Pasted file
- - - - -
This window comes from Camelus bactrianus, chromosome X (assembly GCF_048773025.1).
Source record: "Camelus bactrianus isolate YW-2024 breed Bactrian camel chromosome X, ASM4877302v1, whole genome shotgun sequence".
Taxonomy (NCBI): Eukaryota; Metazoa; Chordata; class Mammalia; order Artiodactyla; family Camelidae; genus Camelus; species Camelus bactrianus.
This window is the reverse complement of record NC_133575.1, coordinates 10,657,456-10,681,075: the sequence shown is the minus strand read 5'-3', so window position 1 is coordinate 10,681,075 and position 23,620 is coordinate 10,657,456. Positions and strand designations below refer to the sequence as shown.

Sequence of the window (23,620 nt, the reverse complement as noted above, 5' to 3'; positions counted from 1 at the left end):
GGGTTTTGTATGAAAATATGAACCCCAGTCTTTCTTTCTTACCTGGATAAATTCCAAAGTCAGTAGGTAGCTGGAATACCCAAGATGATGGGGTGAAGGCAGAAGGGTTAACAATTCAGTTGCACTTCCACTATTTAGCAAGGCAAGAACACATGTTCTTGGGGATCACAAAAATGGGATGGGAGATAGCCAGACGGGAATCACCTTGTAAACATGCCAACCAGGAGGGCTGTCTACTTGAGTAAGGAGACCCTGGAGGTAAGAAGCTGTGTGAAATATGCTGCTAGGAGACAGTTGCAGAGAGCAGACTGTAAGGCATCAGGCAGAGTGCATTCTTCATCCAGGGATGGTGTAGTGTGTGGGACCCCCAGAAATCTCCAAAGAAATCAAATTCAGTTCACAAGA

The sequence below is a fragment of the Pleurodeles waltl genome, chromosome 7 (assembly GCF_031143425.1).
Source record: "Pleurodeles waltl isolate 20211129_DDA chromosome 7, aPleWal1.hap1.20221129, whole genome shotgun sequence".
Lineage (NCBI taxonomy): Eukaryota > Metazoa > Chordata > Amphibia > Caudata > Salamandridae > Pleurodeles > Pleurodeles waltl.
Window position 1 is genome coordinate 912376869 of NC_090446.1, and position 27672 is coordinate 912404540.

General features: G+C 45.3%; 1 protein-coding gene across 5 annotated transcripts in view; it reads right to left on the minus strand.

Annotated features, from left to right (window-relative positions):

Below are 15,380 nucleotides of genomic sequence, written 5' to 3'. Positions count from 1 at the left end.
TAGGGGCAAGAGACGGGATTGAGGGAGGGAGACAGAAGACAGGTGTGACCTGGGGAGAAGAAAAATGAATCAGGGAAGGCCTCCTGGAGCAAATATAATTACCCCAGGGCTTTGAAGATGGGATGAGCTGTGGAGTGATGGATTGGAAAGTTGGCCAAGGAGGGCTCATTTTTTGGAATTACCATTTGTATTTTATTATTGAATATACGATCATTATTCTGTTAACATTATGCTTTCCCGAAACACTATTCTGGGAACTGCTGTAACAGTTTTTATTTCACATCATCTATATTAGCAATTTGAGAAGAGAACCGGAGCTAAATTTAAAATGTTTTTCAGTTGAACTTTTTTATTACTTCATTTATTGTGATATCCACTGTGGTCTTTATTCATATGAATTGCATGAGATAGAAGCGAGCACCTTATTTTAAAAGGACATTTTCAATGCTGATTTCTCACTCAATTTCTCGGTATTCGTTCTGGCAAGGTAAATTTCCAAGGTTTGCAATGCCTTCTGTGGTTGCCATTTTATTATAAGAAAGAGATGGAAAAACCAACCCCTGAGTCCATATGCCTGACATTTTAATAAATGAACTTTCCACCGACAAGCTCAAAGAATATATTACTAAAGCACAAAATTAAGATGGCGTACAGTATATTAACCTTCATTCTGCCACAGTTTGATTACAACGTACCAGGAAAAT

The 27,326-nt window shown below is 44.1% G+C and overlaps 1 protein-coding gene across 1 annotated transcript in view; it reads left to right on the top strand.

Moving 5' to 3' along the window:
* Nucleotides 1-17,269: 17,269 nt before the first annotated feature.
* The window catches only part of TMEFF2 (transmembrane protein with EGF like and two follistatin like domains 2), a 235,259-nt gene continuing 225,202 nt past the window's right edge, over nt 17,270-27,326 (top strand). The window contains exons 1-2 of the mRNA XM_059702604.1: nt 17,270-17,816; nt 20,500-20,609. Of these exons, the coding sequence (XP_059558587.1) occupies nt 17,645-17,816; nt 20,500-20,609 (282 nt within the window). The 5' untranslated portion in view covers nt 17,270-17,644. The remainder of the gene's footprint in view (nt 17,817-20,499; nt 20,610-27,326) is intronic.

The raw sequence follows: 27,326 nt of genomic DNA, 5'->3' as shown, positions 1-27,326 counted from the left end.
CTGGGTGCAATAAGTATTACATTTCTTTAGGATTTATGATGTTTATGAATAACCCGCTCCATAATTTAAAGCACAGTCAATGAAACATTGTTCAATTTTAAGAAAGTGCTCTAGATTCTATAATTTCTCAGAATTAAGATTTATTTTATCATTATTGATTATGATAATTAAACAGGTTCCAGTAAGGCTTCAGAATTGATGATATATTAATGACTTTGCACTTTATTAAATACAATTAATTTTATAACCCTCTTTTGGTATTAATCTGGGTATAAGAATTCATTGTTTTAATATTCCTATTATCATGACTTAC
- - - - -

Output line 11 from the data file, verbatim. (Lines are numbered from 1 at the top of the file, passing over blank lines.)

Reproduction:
General features: G+C 45.3%; 1 protein-coding gene across 5 annotated transcripts in view; it reads right to left on the minus strand.